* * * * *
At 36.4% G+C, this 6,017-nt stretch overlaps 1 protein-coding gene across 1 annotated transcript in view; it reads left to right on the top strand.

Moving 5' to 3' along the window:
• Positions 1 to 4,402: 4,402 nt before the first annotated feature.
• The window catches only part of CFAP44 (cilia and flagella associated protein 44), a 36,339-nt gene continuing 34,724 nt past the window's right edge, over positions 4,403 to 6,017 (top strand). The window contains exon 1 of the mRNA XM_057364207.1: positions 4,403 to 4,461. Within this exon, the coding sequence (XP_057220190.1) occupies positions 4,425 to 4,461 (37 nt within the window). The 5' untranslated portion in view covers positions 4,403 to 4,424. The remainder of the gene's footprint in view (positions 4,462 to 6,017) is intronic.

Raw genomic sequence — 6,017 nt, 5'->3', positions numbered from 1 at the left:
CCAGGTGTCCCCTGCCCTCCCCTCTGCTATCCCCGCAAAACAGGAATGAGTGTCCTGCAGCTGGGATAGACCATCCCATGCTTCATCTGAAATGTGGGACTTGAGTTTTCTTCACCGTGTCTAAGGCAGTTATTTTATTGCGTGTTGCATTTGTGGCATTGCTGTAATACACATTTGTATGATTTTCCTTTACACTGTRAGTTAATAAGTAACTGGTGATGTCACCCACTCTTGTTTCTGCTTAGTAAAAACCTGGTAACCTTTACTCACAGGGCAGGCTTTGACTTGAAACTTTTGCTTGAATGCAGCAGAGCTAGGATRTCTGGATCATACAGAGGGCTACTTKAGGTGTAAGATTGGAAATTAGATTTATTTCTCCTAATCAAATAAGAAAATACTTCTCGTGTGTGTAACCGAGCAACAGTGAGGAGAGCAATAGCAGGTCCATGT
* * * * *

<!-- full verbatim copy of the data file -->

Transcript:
At 36.4% G+C, this 6,017-nt stretch overlaps 1 protein-coding gene across 1 annotated transcript in view; it reads left to right on the top strand.

Moving 5' to 3' along the window:
• Positions 1 to 4,402: 4,402 nt before the first annotated feature.
• The window catches only part of CFAP44 (cilia and flagella associated protein 44), a 36,339-nt gene continuing 34,724 nt past the window's right edge, over positions 4,403 to 6,017 (top strand). The window contains exon 1 of the mRNA XM_057364207.1: positions 4,403 to 4,461. Within this exon, the coding sequence (XP_057220190.1) occupies positions 4,425 to 4,461 (37 nt within the window). The 5' untranslated portion in view covers positions 4,403 to 4,424. The remainder of the gene's footprint in view (positions 4,462 to 6,017) is intronic.

Raw genomic sequence — 6,017 nt, 5'->3', positions numbered from 1 at the left:
CCAGGTGTCCCCTGCCCTCCCCTCTGCTATCCCCGCAAAACAGGAATGAGTGTCCTGCAGCTGGGATAGACCATCCCATGCTTCATCTGAAATGTGGGACTTGAGTTTTCTTCACCGTGTCTAAGGCAGTTATTTTATTGCGTGTTGCATTTGTGGCATTGCTGTAATACACATTTGTATGATTTTCCTTTACACTGTRAGTTAATAAGTAACTGGTGATGTCACCCACTCTTGTTTCTGCTTAGTAAAAACCTGGTAACCTTTACTCACAGGGCAGGCTTTGACTTGAAACTTTTGCTTGAATGCAGCAGAGCTAGGATRTCTGGATCATACAGAGGGCTACTTKAGGTGTAAGATTGGAAATTAGATTTATTTCTCCTAATCAAATAAGAAAATACTTCTCGTGTGTGTAACCGAGCAACAGTGAGGAGAGCAATAGCAGGTCCATGT